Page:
By Tim Graham
BEREA, Ohio -- Occasionally, a thick cloud would obscure the sweltering sun and provide a fleeting respite.
On the fields behind the Cleveland Browns' training facility this morning, an NFL Play 60 event would seem like a blithe community interlude, where AFC rookies interacted with local kids and taught some fundamentals.
Sweat streamed down Buffalo Bills quarterback EJ Manuel's face.
"I feel like this is a practice for me," Manuel said.
Manuel, making his first public remarks since signing his Bills contract last week, was one of only three rookies who had news conferences today as part of the NFL Rookie Symposium.
On a field that welcomed the first three picks in this year's draft, only Manuel, New York Jets quarterback Geno Smith and San Diego Chargers linebacker Manti Te'o were the ones in special demand.
The NFL Rookie Symposium is an orientation not only to the league, but also to the lifestyle and potential hardships that come along with being a player. Seminars advise, warn and implore rookies to do the right thing.
"This is when you need to start setting it up," Manuel said. "This is the foundation of everything. You have to take advantage of every single thing. This is a great opportunity to network and meet other guys that have been in the league and try to get advice from them.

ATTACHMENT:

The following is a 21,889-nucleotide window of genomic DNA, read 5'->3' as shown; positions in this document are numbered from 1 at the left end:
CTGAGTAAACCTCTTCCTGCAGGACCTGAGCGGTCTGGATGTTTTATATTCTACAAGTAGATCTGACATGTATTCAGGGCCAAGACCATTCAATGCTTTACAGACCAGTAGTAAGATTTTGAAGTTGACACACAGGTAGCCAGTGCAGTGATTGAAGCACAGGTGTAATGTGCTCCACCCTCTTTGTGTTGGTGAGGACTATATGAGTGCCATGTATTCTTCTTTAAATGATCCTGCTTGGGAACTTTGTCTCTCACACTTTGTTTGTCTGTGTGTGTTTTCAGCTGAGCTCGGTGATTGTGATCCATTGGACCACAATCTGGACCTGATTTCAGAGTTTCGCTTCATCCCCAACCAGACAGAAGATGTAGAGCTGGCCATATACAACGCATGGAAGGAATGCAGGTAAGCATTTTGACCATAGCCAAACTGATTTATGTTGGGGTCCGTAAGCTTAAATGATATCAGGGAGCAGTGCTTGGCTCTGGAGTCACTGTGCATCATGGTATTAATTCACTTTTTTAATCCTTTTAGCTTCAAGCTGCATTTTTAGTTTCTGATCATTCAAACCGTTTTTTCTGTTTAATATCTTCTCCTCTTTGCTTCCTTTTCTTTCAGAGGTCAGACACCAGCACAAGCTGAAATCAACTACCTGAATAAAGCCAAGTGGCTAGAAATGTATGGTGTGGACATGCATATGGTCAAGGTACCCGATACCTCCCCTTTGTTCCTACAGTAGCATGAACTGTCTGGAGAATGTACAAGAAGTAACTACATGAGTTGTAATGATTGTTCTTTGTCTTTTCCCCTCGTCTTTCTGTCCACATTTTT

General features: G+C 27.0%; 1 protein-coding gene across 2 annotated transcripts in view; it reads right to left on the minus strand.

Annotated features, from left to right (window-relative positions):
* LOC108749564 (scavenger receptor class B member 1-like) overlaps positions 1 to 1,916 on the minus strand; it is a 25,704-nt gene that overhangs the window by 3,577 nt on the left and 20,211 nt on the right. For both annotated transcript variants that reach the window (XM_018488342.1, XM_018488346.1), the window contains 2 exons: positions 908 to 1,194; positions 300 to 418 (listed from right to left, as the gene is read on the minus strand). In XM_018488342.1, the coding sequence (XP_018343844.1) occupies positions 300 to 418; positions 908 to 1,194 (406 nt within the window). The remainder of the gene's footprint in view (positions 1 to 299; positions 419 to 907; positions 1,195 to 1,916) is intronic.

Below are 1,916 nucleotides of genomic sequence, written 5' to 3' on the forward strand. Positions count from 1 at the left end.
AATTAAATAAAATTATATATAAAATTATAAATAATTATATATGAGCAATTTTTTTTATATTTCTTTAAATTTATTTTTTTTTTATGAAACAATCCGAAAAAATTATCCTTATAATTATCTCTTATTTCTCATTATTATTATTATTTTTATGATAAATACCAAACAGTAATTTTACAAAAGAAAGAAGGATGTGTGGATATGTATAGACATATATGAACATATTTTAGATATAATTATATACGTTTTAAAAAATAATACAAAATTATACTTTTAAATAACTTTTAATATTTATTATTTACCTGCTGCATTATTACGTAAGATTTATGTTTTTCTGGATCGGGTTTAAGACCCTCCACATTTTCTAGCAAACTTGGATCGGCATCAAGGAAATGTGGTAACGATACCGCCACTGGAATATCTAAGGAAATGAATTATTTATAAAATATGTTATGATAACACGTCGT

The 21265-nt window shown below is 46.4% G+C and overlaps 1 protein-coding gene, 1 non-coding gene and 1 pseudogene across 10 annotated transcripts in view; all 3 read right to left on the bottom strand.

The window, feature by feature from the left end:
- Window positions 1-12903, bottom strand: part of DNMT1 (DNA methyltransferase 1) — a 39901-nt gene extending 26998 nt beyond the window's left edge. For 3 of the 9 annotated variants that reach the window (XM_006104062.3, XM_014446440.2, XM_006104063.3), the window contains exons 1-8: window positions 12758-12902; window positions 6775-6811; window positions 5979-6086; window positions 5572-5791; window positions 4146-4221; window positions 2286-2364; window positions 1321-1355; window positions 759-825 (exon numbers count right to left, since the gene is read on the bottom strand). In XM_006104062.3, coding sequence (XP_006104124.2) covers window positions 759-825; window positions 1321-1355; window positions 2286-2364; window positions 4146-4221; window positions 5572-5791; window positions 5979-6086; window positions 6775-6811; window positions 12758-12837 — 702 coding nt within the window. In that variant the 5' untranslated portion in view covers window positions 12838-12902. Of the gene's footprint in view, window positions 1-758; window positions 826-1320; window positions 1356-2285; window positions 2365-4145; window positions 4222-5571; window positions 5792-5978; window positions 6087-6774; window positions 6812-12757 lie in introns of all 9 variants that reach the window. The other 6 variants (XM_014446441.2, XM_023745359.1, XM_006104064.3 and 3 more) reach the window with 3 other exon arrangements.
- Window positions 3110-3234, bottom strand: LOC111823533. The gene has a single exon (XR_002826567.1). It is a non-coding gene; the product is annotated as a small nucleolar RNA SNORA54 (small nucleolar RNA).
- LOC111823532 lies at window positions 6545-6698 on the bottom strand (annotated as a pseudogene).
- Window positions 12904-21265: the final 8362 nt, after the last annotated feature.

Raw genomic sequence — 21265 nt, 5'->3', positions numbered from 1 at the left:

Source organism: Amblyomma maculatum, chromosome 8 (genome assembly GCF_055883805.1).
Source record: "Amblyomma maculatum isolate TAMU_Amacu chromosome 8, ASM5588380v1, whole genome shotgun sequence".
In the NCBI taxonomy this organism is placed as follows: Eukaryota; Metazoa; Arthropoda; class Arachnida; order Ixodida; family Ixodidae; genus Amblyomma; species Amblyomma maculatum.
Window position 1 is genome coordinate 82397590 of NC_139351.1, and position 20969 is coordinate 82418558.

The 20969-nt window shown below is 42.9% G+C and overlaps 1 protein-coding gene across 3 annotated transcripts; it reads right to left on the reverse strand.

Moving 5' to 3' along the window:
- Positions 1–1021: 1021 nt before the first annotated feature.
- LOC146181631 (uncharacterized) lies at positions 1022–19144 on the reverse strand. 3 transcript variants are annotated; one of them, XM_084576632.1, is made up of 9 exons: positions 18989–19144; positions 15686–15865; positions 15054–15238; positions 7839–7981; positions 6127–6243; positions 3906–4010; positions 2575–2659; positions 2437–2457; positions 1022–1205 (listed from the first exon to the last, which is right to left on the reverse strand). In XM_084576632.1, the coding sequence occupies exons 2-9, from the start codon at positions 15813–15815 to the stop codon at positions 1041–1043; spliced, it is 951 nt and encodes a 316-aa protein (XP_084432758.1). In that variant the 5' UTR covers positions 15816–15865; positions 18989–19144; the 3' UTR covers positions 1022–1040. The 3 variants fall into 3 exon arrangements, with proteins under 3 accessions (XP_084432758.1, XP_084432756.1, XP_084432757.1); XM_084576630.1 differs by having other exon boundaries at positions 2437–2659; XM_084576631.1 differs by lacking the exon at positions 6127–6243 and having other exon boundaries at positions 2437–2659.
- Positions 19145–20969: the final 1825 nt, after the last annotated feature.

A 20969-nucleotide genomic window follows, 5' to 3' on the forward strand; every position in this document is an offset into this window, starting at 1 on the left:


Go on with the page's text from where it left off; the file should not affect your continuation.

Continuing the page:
"We feel like we're just football players, but at the end of the day we're still men. We still have to learn to be men. You have to learn to one day have a family and be the provider for that family."
As the first quarterback taken in this year's draft, Manuel claimed he's ready for the obligations and expectations.
"It's a great responsibility," Manuel said of being a franchise quarterback. "You're always going to be watched, always going to be evaluated each and every day. You've got to take that responsibility and respect it."
Manuel agreed with the sentiment he should be Buffalo's leading man plus the best quarterback from this year's draft class.
"I had high expectations no matter where I went in the draft," Manuel said. "I'm a natural competitor. I mean, that's something I was going to work toward anyway. So I don't feel any added pressure."
Manuel admitted it's instinctive to contemplate a legacy at an event like the NFL Rookie Symposium.
Successful players such as Hall of Fame cornerback Mike Haynes and Super Bowl hero David Tyree share their stories alongside frequent defendants Tank Johnson and Adam "Pacman" Jones and hoops flameout Chris Herren.
"I've always been taught that a good name is more important than great treasure," Manuel said. "So just keeping that respect for yourself and keeping your name clean, I think that's what adds to your legacy.
"Obviously, when you play well you have a football legacy. But at the end of the day, I still want to be known as more than a football player. I want to be remembered as a great man."
taggedEJ Manuel | Manti Te'o